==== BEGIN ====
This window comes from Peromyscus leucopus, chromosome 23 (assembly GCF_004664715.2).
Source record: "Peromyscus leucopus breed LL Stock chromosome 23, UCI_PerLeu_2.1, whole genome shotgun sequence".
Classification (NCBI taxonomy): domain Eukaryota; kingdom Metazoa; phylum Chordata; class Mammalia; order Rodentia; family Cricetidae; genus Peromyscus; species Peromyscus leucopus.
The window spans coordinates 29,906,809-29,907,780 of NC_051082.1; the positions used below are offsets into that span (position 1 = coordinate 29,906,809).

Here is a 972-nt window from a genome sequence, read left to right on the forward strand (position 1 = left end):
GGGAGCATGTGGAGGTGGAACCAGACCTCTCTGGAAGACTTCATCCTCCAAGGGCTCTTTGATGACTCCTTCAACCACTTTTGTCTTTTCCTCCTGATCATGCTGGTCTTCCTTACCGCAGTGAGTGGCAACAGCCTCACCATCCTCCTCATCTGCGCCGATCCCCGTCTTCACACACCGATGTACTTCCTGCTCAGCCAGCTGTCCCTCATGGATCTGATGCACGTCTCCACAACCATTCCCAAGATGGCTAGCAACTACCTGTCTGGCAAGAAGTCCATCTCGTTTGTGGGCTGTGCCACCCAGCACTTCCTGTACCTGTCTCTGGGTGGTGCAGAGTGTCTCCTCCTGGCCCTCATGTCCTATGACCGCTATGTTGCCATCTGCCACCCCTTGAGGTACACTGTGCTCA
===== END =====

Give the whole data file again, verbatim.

This window comes from Peromyscus leucopus, chromosome 23 (assembly GCF_004664715.2).
Source record: "Peromyscus leucopus breed LL Stock chromosome 23, UCI_PerLeu_2.1, whole genome shotgun sequence".
Classification (NCBI taxonomy): domain Eukaryota; kingdom Metazoa; phylum Chordata; class Mammalia; order Rodentia; family Cricetidae; genus Peromyscus; species Peromyscus leucopus.
The window spans coordinates 29,906,809-29,907,780 of NC_051082.1; the positions used below are offsets into that span (position 1 = coordinate 29,906,809).

Here is a 972-nt window from a genome sequence, read left to right on the forward strand (position 1 = left end):
GGGAGCATGTGGAGGTGGAACCAGACCTCTCTGGAAGACTTCATCCTCCAAGGGCTCTTTGATGACTCCTTCAACCACTTTTGTCTTTTCCTCCTGATCATGCTGGTCTTCCTTACCGCAGTGAGTGGCAACAGCCTCACCATCCTCCTCATCTGCGCCGATCCCCGTCTTCACACACCGATGTACTTCCTGCTCAGCCAGCTGTCCCTCATGGATCTGATGCACGTCTCCACAACCATTCCCAAGATGGCTAGCAACTACCTGTCTGGCAAGAAGTCCATCTCGTTTGTGGGCTGTGCCACCCAGCACTTCCTGTACCTGTCTCTGGGTGGTGCAGAGTGTCTCCTCCTGGCCCTCATGTCCTATGACCGCTATGTTGCCATCTGCCACCCCTTGAGGTACACTGTGCTCA